With the help of a substantial donation from the John Templeton Foundation, NIU’s philosophy department is teaming up with Wi-Phi, an open access philosophy web site that aims to increase the role of philosophy in the public sphere.
Launched in 2013 by Gaurav Vazirani, a graduate student at Yale, Wi-Phi publishes videos on philosophical topics and critical thinking at a level accessible to viewers without any prior training.
The site is now run by Vazirani and a team of 15 collaborators across North America, including NIU philosophy professor Geoff Pynn. Video contributions so far have come from 35 faculty members at 22 leading philosophy departments, including NIU, Cambridge, Columbia, Duke, MIT, Yale and others.
The videos, now averaging more than 45,000 views per month, consist of audio recordings by professional philosophers with animations created by Wi-Phi’s team.
The site is quickly winning wide recognition: Wi-Phi is partnered with Khan Academy, a leading free online education provider, to distribute its content worldwide, and has nearly 5,000 YouTube subscribers.
In addition to the Templeton Foundation donation stewarded by NIU, the organization has recently received an Innovators Grant from the American Philosophical Association and a seed grant from the Squire Family Foundation. Meanwhile, Grammy-winning rap star Lupe Fiasco, who has cultivated a large and successful “#PhilosophySunday” discussion on Twitter, recently handed management of that weekly forum to Wi-Phi’s social media team.
“Philosophy addresses questions that nearly everybody asks about the world and our place in it,” says Pynn, a Wi-Phi associate director and author of two videos on topics in critical thinking.
“Do we have free will? Is there a God? How should we live? What can we know? What is meaning? Professional philosophers spend their careers thinking about these issues, but they don’t always present their ideas in ways that the broader public can easily understand. Wi-Phi aims to bridge the gap between academic philosophy and the wider world, and make the tools and insights developed by philosophers accessible to the general public.”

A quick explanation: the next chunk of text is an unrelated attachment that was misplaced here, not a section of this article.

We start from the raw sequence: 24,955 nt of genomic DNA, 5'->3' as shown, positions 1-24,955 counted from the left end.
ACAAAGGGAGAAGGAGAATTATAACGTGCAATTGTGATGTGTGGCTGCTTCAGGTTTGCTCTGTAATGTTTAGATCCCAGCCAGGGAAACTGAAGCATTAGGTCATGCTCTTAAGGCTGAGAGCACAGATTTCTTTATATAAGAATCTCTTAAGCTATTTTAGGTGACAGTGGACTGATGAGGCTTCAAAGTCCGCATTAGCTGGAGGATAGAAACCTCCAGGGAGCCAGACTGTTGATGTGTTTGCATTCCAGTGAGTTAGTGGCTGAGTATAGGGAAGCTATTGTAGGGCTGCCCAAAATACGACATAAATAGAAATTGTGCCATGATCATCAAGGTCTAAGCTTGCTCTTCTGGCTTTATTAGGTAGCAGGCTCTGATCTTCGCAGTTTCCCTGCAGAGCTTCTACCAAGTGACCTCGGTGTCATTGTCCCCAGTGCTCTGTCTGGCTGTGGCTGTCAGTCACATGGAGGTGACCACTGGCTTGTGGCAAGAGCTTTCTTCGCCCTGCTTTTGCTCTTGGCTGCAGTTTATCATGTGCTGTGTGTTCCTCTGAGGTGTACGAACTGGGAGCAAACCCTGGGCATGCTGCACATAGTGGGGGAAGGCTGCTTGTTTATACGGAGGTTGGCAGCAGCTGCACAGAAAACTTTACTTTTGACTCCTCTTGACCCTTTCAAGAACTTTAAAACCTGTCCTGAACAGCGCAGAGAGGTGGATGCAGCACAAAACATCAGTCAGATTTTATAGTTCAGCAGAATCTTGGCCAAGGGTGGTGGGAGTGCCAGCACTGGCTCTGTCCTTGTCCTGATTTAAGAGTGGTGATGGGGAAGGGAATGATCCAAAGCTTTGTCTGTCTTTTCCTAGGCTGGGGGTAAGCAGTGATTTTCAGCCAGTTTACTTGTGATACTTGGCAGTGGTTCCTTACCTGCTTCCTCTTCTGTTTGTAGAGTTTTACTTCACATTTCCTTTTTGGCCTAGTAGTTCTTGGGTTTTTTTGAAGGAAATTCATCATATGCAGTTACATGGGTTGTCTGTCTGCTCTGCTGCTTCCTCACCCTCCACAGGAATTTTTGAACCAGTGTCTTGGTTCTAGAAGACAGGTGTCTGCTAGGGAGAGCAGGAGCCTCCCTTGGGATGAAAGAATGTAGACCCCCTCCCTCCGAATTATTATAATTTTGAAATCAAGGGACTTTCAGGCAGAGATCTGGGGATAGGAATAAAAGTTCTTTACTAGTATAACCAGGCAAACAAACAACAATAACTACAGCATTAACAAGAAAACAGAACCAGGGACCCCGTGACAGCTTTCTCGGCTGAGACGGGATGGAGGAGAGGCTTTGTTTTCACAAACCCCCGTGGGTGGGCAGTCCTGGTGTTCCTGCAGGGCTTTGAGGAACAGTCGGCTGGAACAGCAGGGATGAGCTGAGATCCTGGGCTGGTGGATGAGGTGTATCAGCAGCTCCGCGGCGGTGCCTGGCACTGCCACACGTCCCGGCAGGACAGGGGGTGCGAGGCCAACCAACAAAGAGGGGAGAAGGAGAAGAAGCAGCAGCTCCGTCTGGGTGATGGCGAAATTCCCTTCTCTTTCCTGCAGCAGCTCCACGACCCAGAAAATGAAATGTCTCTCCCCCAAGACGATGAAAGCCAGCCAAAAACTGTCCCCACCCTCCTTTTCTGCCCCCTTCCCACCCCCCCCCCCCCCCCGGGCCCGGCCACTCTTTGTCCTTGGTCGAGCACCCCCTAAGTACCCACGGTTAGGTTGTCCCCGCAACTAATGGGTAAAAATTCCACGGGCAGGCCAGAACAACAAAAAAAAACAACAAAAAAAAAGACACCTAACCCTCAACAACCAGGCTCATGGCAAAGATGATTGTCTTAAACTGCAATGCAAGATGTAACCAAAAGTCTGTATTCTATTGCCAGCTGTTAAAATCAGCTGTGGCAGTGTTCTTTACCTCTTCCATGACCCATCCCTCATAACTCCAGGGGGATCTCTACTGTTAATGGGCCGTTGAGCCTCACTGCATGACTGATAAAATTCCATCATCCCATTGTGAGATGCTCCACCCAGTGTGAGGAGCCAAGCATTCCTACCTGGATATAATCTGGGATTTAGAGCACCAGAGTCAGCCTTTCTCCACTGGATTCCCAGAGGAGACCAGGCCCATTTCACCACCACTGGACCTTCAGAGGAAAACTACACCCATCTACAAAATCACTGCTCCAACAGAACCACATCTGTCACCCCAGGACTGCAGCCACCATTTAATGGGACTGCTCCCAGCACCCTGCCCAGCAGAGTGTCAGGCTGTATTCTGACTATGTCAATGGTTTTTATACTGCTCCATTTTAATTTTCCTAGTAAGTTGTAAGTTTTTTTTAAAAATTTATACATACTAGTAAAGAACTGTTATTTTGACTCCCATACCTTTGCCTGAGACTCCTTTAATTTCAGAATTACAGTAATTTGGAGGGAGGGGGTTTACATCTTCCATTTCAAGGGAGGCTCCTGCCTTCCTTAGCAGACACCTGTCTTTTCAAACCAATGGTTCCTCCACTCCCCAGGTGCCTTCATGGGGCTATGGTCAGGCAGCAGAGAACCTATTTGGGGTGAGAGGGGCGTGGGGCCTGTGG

Wi-Phi has big plans.
A series on philosophy of law, created by faculty at the Yale Law School, is also in development, as well as an interdisciplinary collection exploring the idea of the true self.
Pynn is collaborating with Jennifer Nagel, an epistemologist at the University of Toronto, on a mini-course of videos on the theory of knowledge. Series on feminist philosophy, free will, philosophy of race, philosophy of religion, philosophy of science and value theory are all in the works. At the same time, graduate students working with Wi-Phi are developing assessment tools and written summaries to supplement its growing library of critical thinking videos.
“I’m very excited and grateful for the Templeton Foundation grant to support Wi-Phi’s work,” Pynn says. “The reception we’ve received from our viewers has been amazing, and so enthusiastic – there is a real hunger out there for the kind of content we are providing. I’m eager to work with Wi-Phi as we take the next steps in developing a truly comprehensive resource for accessible philosophy on the web.”